Carla Venter
4 minute read
1 Mar 2014
11:00 am

Helping sisters do it

Carla Venter

The former corporate giant pauses and blinks to stop her eyes from welling up.

SISTERS IN ARMS. Jackie Mpotulo, an entrepreneur and 49-year-old single mother of four with CEO and co-founder Tracey Chambers at the launch of The Clothing Bank in Johannesburg on Friday. Pictures: Christine Vermooten.

“I used to be able to speak in front of thousands of people. Now, when I get up to speak about this initiative, I want to burst into tears,” Tracey Chambers says.

The former head of financial management at Woolworths is now empowering hundreds of unemployed mothers.

Tracey co-founded The Clothing Bank (TCB) with Tracey Gilmore in Cape Town in 2010. TCB partners with major clothing retailers, which donate surplus clothing to the organisation. Unemployed mothers then buy clothing at a very low price, repair it and sell it in their local communities. Chambers said she came by the idea from her 67-year-old domestic worker Beauty Cekiso.

“Three or four times a year I would clean out my cupboards and give the clothes to her. She would then sell it at home. She sometimes made more than R3 000 – and that got me thinking,” Tracey says.

TCB also provide these mothers with training, skills and support to help then develop into self-employed businesswomen. Over the course of two years, women do over 500 hours of training ranging from how to compile a budget, to how to resolve conflict. When the women graduate they have the opportunity to start their own micro-business.

“This would be a nail salon, bakery, a pre-school. What ever they’re passionate about, we help them develop the concept. They need to put R5 000 cash down and pay it back over time. We give the rest of the capital needed,” Tracey explains.

RACK 'EM UP. Tracey Chambers, the CEO and co-founder of The Clothing Bank, hard at work.

RACK ‘EM UP. Tracey Chambers, the CEO and co-founder of The Clothing Bank, hard at work.

She says when they started the concept in Cape Town “magic happened”. “We are all deeply invested. It has become like a sisterhood. We feed off each others’ energy and I feel privileged to be a part of it,” she says.

In just four years, the organisation has trained 431 women whose businesses have generated collective profits of R14.6 million from re-selling over a million garments in Cape Town’s townships. The Joburg branch will assist an estimated 100 women in its first year.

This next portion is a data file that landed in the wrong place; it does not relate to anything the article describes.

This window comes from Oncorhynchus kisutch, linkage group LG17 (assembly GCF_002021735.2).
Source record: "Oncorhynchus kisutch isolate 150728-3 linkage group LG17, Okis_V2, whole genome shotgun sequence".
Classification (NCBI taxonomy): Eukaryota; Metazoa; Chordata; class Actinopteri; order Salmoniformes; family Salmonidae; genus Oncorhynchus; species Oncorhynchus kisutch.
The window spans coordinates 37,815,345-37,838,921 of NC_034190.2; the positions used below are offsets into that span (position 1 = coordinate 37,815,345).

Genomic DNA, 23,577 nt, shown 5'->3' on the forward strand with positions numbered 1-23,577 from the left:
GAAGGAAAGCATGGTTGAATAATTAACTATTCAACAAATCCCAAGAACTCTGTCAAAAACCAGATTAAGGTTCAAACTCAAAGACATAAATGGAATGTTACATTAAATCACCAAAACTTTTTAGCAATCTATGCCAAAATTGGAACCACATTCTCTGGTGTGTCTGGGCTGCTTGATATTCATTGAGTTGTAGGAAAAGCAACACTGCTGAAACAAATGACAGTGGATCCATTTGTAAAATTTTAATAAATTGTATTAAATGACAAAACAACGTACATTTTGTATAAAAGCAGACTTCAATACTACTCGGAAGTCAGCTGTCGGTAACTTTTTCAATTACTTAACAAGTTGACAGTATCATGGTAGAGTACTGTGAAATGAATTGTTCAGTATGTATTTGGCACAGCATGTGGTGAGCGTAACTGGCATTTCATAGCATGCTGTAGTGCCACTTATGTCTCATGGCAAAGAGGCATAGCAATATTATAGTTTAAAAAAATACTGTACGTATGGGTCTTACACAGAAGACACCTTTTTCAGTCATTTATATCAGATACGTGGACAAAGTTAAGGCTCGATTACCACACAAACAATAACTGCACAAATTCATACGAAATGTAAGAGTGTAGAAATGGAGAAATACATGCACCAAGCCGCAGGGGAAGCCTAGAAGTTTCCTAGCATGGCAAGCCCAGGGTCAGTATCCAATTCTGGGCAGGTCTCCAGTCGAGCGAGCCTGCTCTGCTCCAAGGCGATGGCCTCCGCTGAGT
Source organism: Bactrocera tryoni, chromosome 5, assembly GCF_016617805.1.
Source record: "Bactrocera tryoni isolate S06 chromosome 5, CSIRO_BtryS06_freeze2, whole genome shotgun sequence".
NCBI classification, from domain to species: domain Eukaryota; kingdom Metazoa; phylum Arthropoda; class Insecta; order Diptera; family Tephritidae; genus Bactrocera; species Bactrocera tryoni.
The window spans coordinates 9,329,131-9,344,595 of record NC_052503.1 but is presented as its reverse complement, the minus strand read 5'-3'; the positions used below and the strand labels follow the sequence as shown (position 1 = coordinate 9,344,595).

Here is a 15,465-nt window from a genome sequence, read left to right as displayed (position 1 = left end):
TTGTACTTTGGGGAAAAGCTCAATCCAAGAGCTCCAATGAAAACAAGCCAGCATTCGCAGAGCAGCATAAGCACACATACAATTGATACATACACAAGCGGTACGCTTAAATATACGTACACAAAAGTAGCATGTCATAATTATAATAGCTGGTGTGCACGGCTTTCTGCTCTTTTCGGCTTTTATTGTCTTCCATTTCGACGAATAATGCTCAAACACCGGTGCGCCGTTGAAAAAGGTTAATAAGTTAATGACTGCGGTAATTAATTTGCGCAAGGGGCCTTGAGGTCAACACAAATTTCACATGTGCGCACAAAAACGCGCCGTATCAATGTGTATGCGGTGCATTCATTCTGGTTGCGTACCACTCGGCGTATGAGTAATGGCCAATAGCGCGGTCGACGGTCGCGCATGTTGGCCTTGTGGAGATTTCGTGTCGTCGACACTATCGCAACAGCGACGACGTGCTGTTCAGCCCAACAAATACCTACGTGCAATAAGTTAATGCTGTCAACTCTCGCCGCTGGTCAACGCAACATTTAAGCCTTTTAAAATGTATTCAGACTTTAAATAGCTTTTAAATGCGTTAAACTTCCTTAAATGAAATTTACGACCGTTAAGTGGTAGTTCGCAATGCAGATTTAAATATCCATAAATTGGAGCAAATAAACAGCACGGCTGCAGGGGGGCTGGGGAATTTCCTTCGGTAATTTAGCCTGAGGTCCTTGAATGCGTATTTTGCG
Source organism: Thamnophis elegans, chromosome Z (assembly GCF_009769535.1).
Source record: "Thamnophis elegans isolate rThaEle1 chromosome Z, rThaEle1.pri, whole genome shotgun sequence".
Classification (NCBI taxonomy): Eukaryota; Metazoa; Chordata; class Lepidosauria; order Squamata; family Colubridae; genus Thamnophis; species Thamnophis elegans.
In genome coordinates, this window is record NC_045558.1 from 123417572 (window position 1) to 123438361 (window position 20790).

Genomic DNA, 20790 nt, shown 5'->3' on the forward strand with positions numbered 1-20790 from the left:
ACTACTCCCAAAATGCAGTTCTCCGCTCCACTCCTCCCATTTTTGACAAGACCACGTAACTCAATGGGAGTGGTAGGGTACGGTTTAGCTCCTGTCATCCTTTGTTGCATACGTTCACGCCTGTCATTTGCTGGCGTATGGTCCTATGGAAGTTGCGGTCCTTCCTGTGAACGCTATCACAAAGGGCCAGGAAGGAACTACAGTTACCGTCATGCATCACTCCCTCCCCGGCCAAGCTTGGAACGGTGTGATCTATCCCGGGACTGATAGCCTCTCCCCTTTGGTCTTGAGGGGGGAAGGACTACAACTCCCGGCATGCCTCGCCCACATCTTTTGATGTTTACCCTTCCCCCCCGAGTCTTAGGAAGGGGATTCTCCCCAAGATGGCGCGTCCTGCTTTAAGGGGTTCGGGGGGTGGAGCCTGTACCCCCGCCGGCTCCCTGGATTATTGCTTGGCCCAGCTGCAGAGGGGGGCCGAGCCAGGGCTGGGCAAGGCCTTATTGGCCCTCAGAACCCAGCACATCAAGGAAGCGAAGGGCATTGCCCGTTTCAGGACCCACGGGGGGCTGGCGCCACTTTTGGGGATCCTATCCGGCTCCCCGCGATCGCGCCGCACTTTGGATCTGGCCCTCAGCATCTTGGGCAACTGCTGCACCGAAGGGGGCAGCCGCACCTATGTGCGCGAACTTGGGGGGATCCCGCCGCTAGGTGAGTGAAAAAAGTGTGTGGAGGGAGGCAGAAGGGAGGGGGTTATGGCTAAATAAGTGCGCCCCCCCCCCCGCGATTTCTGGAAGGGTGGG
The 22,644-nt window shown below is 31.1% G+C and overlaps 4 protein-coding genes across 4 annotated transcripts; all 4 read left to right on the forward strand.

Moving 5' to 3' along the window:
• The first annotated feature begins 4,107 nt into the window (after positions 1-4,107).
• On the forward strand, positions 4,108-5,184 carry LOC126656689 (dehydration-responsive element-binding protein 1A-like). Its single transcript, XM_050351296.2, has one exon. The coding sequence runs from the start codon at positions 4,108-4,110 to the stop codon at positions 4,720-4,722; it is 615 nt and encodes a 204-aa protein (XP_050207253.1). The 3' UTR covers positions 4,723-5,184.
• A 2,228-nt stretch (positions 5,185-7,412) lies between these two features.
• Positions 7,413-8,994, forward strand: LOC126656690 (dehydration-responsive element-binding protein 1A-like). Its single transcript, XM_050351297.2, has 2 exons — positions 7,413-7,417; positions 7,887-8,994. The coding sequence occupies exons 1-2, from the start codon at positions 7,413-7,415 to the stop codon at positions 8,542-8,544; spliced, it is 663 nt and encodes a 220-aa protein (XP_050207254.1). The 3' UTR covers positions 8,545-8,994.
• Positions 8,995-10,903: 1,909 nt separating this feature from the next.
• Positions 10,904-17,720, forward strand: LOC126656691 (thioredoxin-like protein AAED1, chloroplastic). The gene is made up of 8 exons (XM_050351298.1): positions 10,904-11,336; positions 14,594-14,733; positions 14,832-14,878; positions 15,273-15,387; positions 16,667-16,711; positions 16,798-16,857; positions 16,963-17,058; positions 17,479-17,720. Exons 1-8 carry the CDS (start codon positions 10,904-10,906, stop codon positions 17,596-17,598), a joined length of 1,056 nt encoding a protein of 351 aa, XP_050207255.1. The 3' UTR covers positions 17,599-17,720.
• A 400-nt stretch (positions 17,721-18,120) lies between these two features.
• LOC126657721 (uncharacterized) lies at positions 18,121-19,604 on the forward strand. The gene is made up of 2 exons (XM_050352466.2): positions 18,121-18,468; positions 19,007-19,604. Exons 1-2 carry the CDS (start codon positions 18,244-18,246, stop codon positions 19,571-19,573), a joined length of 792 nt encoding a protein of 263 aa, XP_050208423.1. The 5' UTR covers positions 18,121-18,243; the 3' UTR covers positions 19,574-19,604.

“It is wonderful to empower these women, but I have also learnt a lot from them. I’ve seen the whole dynamic of a family change when the mother feels good about herself. It’s not about them making money, it’s about women learning to live for tomorrow,” she says. Tracey waves her hands around as she explains this is “only the tip of the iceberg” because there is waste in every supply chain.

Those that know Tracey well says the dynamic woman “can’t do small”. “She always thinks big. She is already planning on having an additional six branches in three years,” Tracey Gilmore, her co-founder says.

Tracey decided to leave the corporate world in 2008 after realising she didn’t want this environment for the rest of her life. “I was good at my job but I wasn’t fulfilled. Now I am. Sometimes I am very frustrated because you can’t help someone who is not emotionally ready. People get stuck in a state of dependency,” she says.

Tracey says the women in the programme go through a rigorous sifting process. “The women’s resilience, creativity, emotion readiness and selling skills are tested. We do not let just anyone into the programme because these women need to believe they have the power to change their circumstances,” Tracey says. Despite this, the programme has a 20% success rate.

After they’ve gone through this process they volunteer for a month and only then does the TCB give R500 worth of clothes to the woman. She then has six weeks to pay them back. The recommended selling prices of the garments in the townships are less than half those in the shops.

Tracey says their objective is that the women should earn at least R3 500 per month.

“It’s made me much more aware of South African’s challenges. It made me realise women face issues that are out of control – 70-80% of the women in the programme have been or are being abused by a man. I sometimes feel like I’m fighting a losing battle – but then I look at the success stories,” she says.

“This has the potential to work in any country using any supply chain. It is such a basic model,” she says.